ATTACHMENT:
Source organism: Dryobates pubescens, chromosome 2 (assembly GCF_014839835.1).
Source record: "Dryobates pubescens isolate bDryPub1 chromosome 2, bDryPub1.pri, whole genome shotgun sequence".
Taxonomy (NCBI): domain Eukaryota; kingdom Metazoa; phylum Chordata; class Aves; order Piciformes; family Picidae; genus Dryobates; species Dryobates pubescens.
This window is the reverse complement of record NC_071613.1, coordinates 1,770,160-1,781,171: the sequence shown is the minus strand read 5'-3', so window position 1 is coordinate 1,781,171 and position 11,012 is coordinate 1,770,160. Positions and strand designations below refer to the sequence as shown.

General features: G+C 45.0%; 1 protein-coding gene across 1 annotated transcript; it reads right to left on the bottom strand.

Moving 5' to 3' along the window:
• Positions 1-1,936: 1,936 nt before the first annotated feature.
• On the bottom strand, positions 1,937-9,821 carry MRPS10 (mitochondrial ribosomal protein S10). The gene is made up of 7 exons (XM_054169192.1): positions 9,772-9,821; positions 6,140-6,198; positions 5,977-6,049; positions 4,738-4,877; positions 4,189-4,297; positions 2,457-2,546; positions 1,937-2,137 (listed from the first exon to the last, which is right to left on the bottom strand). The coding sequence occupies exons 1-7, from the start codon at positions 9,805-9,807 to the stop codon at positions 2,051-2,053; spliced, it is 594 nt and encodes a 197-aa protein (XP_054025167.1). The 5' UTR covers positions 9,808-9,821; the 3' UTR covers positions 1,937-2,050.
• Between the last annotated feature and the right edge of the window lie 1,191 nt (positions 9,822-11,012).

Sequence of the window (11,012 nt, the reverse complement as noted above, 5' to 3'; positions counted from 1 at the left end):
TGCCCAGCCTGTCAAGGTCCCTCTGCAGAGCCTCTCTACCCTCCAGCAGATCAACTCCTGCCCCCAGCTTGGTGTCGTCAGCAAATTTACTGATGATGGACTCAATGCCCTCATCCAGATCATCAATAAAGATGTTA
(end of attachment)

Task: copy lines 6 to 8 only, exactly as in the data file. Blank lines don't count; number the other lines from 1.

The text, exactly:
Moving 5' to 3' along the window:
• Positions 1-1,936: 1,936 nt before the first annotated feature.
• On the bottom strand, positions 1,937-9,821 carry MRPS10 (mitochondrial ribosomal protein S10). The gene is made up of 7 exons (XM_054169192.1): positions 9,772-9,821; positions 6,140-6,198; positions 5,977-6,049; positions 4,738-4,877; positions 4,189-4,297; positions 2,457-2,546; positions 1,937-2,137 (listed from the first exon to the last, which is right to left on the bottom strand). The coding sequence occupies exons 1-7, from the start codon at positions 9,805-9,807 to the stop codon at positions 2,051-2,053; spliced, it is 594 nt and encodes a 197-aa protein (XP_054025167.1). The 5' UTR covers positions 9,808-9,821; the 3' UTR covers positions 1,937-2,050.